Elon Musk. Tech entrepreneur, philanthropist, and Twitter memelord. Oh, and richest human on the planet. Last year he took YouTuber Everyday Astronaut on a tour of the Starbase rocket factory in Texas and again in his latest video looking specifically at SpaceX's Raptor 2 engine. In both interview he talked about a five-step first principal design process he uses for his revolutionary orbital rockets and to achieve his oh-so-simple ambition to make humanity “a multi-planetary species”. As game developers, we might not be aiming quite so high (both literally and metaphorically). But there is still a lot we can learn from Elon’s process and apply to our everyday work.
Central to Elon's development philosophy is first principles logic. What this means is to approach a problem without assumptions. Literally breaking down the problem into fundamental truths before carefully rebuilding the problem, reasoning up from what we're sure is true, and questioning each statement that it comprises. Compare this to what we usually do, reasoning by analogy. As humans we tend to look at the world accepting how things are done because it's similar to something else previously done or simply what people are currently doing.
Before Elon started Tesla, no one thought electric cars could be viable because battery packs were too expensive. "That's the way it's always been", they said. Elon applied his first principles logic to this and found that the components within a battery pack were a lot cheaper individually, they just needed to be combined in a cost effective way. By applying the first principles to this challenge he was facing, Elon was able to bring the cost of battery manufacturing down low enough to make Tesla a successful business.
Let's apply this way of thinking to game development. Here are our thoughts on some of the ways Elon’s five step (first principles) development philosophy can help you in your game development journey.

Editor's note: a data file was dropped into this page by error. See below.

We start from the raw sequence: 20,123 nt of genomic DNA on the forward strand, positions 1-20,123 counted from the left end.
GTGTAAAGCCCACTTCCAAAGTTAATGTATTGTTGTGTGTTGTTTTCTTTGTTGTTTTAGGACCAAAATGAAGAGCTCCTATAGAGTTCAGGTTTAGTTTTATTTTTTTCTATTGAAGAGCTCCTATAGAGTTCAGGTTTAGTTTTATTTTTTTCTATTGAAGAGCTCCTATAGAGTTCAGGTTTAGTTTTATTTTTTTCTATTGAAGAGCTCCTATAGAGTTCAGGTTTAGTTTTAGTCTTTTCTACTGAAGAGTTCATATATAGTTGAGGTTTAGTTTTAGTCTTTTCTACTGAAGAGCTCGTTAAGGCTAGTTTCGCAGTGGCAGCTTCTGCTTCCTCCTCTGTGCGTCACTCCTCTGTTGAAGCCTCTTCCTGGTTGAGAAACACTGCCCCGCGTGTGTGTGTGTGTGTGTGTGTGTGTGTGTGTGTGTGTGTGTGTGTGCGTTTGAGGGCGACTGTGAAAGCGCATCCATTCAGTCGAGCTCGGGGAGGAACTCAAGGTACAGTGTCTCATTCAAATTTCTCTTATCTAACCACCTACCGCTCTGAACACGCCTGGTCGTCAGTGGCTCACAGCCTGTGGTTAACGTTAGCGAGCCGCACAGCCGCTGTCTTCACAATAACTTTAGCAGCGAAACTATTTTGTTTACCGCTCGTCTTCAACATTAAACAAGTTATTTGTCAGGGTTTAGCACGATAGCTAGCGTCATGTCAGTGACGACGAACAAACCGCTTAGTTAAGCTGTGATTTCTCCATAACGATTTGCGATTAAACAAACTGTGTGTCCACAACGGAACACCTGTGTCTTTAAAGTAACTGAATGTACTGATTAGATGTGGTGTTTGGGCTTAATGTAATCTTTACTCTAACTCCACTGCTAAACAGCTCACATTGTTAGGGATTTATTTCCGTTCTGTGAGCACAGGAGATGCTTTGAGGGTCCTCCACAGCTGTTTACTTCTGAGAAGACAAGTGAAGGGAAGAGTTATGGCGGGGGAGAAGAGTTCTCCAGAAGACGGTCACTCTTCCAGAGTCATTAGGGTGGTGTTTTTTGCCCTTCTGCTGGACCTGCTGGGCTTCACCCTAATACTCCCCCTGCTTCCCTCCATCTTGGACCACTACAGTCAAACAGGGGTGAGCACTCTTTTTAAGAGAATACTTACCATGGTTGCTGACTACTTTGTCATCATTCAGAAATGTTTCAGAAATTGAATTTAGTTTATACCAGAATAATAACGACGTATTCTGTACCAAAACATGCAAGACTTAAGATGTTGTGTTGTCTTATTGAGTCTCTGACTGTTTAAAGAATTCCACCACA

"Your requirements are definitely dumb." Elon’s point here is that sometimes we don’t question requirements that we give ourselves, or someone else gives us, especially if we think they’re smarter than us. But everybody’s wrong sometimes, so sometimes these requirements should be questioned.
Game design doesn’t have any rules. That’s one of the reasons we love it. So just because another successful game did (or didn’t) do something, doesn’t mean you have to stick to the same formula. This also applies to feedback – just because a player, publisher, or another game developer said something won’t work, you shouldn’t immediately take their word as gospel. Sometimes you need to stick to your guns and make that crazy farming simulator roguelike that you’ve been dreaming of.
When designing something that hasn’t been made before, it’s easy to include parts, process steps, or features in your design just in case - negatively affecting performance, weight, cost or other factors that are key to your success. So to be an effective designer, Elon believes that we need to ruthlessly remove things from the design until we’re forced to start adding them back in just to get the product to work again.